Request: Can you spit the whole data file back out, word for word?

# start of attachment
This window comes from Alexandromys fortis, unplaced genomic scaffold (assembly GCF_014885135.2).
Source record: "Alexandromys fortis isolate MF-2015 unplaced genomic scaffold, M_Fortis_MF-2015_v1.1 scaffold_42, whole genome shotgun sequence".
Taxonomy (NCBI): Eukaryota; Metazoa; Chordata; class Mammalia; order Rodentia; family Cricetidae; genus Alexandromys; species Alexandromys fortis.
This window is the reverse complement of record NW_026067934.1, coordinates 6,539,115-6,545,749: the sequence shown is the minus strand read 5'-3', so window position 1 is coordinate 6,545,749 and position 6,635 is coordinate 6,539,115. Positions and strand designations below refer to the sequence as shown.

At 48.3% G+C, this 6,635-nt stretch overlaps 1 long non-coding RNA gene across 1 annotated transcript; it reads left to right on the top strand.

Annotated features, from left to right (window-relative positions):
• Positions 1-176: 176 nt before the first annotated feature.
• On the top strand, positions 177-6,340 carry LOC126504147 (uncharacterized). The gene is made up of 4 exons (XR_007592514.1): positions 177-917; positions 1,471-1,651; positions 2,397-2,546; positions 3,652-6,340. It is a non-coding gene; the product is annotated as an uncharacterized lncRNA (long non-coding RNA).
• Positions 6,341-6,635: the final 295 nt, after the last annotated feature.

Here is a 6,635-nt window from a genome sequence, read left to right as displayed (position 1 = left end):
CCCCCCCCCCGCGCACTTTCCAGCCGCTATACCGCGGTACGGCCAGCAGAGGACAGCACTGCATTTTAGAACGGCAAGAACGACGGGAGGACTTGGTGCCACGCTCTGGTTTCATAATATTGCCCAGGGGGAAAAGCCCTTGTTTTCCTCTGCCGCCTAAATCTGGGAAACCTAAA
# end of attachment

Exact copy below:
This window comes from Alexandromys fortis, unplaced genomic scaffold (assembly GCF_014885135.2).
Source record: "Alexandromys fortis isolate MF-2015 unplaced genomic scaffold, M_Fortis_MF-2015_v1.1 scaffold_42, whole genome shotgun sequence".
Taxonomy (NCBI): Eukaryota; Metazoa; Chordata; class Mammalia; order Rodentia; family Cricetidae; genus Alexandromys; species Alexandromys fortis.
This window is the reverse complement of record NW_026067934.1, coordinates 6,539,115-6,545,749: the sequence shown is the minus strand read 5'-3', so window position 1 is coordinate 6,545,749 and position 6,635 is coordinate 6,539,115. Positions and strand designations below refer to the sequence as shown.

At 48.3% G+C, this 6,635-nt stretch overlaps 1 long non-coding RNA gene across 1 annotated transcript; it reads left to right on the top strand.

Annotated features, from left to right (window-relative positions):
• Positions 1-176: 176 nt before the first annotated feature.
• On the top strand, positions 177-6,340 carry LOC126504147 (uncharacterized). The gene is made up of 4 exons (XR_007592514.1): positions 177-917; positions 1,471-1,651; positions 2,397-2,546; positions 3,652-6,340. It is a non-coding gene; the product is annotated as an uncharacterized lncRNA (long non-coding RNA).
• Positions 6,341-6,635: the final 295 nt, after the last annotated feature.

Here is a 6,635-nt window from a genome sequence, read left to right as displayed (position 1 = left end):
CCCCCCCCCCGCGCACTTTCCAGCCGCTATACCGCGGTACGGCCAGCAGAGGACAGCACTGCATTTTAGAACGGCAAGAACGACGGGAGGACTTGGTGCCACGCTCTGGTTTCATAATATTGCCCAGGGGGAAAAGCCCTTGTTTTCCTCTGCCGCCTAAATCTGGGAAACCTAAA